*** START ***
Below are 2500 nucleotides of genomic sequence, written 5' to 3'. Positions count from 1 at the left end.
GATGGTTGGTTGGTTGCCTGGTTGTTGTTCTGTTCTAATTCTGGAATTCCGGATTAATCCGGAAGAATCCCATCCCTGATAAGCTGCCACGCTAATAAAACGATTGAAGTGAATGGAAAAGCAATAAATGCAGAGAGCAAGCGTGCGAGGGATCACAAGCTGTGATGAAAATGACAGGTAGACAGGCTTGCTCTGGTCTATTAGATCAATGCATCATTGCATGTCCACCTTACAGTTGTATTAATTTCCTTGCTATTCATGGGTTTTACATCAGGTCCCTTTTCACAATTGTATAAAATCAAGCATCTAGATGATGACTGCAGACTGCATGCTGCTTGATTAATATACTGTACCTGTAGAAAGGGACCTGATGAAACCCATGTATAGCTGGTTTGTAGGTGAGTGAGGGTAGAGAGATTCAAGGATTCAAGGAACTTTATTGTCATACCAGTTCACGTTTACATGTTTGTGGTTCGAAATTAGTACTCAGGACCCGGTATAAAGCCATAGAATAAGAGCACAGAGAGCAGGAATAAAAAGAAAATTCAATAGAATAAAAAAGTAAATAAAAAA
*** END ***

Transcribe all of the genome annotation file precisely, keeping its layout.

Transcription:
Below are 2500 nucleotides of genomic sequence, written 5' to 3'. Positions count from 1 at the left end.
GATGGTTGGTTGGTTGCCTGGTTGTTGTTCTGTTCTAATTCTGGAATTCCGGATTAATCCGGAAGAATCCCATCCCTGATAAGCTGCCACGCTAATAAAACGATTGAAGTGAATGGAAAAGCAATAAATGCAGAGAGCAAGCGTGCGAGGGATCACAAGCTGTGATGAAAATGACAGGTAGACAGGCTTGCTCTGGTCTATTAGATCAATGCATCATTGCATGTCCACCTTACAGTTGTATTAATTTCCTTGCTATTCATGGGTTTTACATCAGGTCCCTTTTCACAATTGTATAAAATCAAGCATCTAGATGATGACTGCAGACTGCATGCTGCTTGATTAATATACTGTACCTGTAGAAAGGGACCTGATGAAACCCATGTATAGCTGGTTTGTAGGTGAGTGAGGGTAGAGAGATTCAAGGATTCAAGGAACTTTATTGTCATACCAGTTCACGTTTACATGTTTGTGGTTCGAAATTAGTACTCAGGACCCGGTATAAAGCCATAGAATAAGAGCACAGAGAGCAGGAATAAAAAGAAAATTCAATAGAATAAAAAAGTAAATAAAAAA